How Long Can Police Keep You in Custody?

PUBLISHED ON January 15, 2022

Being detained by the police is a traumatic experience. You can obtain some peace of mind by knowing the answers to crucial questions. The first of these is, “How long can the police keep you in custody? We’ll answer that question here.

How Long Can You be Held Without Charge?

How long you can remain in police custody without being charged with an offence, depends on the circumstances. Legally, they can generally detain you without charge for up to 24 hours. You have the right to free and independent legal advice during this period, so it’s always best to ask for an experienced criminal lawyer before making any comment to the police.

The police may not hold you without enough evidence of an offence, fail to make the charges clear, or delay your court date unreasonably. However, they may decide to release you on police bail pending your court hearing or further investigation. You don’t have to pay money right away but must agree to abide by the terms.

The bail conditions are more onerous if you’re a flight risk or have a criminal record. The police may also revoke your conditional bail if you break any terms.

How Long Can Police Hold You at the Police Station for a Serious Crime?

For a serious criminal offence such as Murder, police can detain you without charge for 36 to 96 hours. For offences under the Terrorism Act, they may detain you at the police station for up to 14 days. However, whatever the allegation, you remain entitled to legal representation throughout.

How Long Can Police Detain a Youth?

If you are under 18 or are classified as a vulnerable adult, the Police ought to try to call your legal guardian. The custody Sergeant must always ensure that you have one of the following ‘Appropriate Adults’ to assist you:

  • Your guardian or parent
  • A social worker
  • A volunteer who is older than 18
  • Someone you know or a family member who is older than 18

You have the right to refuse to answer questions until you have a lawyer and an appropriate adult to represent your interests.

How Long Can the Police Keep me on Bail?

After your initial arrest, if there is not sufficient evidence to charge you at that stage, you may be released on Bail. This can be conditional or unconditional. Police can impose conditions, which can restrict your liberty, such as:

  • Non-contact with a complainant, who may be your partner;
  • Exclusions from an address or wider area;
  • Curfews, if it is alleged that an offence has been committed at night;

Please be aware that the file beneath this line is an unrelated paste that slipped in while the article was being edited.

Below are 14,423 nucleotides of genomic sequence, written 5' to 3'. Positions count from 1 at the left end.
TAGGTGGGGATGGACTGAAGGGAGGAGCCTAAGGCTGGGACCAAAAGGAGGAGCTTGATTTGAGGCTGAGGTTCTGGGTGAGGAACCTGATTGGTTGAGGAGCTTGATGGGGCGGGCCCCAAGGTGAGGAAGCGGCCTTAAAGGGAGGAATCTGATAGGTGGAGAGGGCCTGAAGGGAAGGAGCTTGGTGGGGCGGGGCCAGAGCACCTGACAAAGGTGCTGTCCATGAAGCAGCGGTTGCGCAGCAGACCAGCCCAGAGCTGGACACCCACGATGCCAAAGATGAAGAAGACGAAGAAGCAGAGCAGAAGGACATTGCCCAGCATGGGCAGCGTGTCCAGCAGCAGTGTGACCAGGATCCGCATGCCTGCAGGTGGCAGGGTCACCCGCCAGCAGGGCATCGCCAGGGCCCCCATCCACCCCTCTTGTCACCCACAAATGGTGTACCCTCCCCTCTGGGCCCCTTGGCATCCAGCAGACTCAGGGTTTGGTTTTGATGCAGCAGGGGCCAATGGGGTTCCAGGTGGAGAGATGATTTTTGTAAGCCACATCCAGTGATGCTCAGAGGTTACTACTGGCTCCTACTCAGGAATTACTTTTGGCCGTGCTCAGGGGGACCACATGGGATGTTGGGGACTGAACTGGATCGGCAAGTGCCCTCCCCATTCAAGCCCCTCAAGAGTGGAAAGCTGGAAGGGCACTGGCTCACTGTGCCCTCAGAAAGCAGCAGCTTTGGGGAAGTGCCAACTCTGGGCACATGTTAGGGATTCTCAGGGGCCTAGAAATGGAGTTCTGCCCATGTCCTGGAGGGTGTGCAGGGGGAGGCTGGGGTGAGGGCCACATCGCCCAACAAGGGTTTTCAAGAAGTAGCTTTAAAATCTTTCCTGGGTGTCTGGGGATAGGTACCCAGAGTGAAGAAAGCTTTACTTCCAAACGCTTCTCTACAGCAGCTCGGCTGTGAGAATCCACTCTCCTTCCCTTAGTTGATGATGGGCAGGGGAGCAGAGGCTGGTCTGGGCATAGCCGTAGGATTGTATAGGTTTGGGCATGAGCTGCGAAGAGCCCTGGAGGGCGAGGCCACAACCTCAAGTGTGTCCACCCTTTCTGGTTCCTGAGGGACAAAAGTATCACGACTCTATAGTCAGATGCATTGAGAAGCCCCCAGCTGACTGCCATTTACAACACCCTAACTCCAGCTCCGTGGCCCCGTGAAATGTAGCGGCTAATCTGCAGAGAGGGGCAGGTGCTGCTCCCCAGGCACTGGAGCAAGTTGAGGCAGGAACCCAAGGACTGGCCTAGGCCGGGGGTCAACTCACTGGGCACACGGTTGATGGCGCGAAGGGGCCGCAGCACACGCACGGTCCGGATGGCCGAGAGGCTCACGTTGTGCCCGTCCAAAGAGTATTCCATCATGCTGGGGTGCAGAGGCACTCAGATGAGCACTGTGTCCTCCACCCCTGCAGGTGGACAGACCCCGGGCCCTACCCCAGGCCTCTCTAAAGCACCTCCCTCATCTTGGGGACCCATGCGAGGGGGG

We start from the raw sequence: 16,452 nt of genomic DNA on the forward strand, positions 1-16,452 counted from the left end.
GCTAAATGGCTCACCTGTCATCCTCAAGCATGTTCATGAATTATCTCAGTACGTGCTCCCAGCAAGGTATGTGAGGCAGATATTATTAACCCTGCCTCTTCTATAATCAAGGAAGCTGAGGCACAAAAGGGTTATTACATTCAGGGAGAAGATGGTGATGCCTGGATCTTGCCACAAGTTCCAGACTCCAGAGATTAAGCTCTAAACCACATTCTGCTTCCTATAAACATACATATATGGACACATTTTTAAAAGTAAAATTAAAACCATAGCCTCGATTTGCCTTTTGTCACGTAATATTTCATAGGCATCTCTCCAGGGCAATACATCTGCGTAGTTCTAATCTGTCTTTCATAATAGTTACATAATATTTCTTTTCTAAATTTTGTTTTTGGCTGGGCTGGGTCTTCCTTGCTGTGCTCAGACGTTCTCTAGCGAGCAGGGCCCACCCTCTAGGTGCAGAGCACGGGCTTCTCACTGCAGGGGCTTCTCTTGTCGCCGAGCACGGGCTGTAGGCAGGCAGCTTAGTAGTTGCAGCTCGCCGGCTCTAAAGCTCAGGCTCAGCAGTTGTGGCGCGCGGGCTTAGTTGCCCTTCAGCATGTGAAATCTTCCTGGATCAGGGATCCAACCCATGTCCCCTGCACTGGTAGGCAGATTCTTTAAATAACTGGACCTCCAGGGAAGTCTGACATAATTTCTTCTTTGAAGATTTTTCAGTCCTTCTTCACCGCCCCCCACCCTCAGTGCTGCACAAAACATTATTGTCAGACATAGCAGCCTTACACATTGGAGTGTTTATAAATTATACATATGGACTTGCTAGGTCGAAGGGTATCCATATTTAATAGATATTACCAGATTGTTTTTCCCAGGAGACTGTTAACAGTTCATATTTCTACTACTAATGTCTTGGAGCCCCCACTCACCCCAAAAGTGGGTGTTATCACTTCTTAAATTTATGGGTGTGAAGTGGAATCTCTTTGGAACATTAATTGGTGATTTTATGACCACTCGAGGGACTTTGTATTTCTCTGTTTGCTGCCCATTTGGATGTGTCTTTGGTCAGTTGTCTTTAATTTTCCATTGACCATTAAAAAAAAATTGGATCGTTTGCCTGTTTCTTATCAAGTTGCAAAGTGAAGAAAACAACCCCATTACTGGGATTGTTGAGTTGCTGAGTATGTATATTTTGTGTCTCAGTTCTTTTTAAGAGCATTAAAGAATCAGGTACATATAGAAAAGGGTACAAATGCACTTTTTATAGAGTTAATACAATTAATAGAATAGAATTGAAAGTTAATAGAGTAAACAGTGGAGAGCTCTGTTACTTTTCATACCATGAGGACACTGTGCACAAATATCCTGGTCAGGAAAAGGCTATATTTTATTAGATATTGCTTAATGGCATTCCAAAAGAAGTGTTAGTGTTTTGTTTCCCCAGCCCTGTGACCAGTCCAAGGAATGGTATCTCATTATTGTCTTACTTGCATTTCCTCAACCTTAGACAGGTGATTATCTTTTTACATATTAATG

If you breach police bail, you may be arrested. If this happens, the police will then consider if they have enough evidence to charge you with an offence. If so, they are likely to remand you into custody, to go to court the next day. This will adversely affect your chances of getting bail in court, as it will be said that you have already demonstrated an inability to abide by bail conditions set by the police.

The initial bail period is 28 days but can be extended up to 3 months by a Superintendent. Thereafter, if the Police want to have bail extended further they are required to make an application to the Magistrates’ Court. Your legal team will be able to oppose any such application.

How Long Can the Police Keep You ‘Released Under Investigation’?

These days, most suspects are ‘released under investigation’. The advantage of this, is that you are not made subject to any bail conditions. However, it can become an ongoing nightmare, if you are left in limbo, seemingly with no end in sight.

If you are a suspect in a ‘summary-only’ matter, there is a 6-month time limit, within which the Police must make a charging decision. Generally, summary-only matters are less serious offences, such as Common Assault, Harassment without violence, and most driving offences. If this deadline is missed, the Police will NOT be able to charge you with that summary-only offence.

If you are accused of more serious offences, which are ‘either-way’, such as Fraud or ‘indictable-only, such as Rape, there is sadly no time limit by when the Police must make a charge decision. However, the Police have a duty to act expeditiously in all investigations. Therefore, It is imperative that your legal team seek to hold the Police to account throughout the process, to ensure that there is no undue delay in closing their investigations.

If you need assistance, call Hudson Marshall Solicitors on 0800 368 9939.

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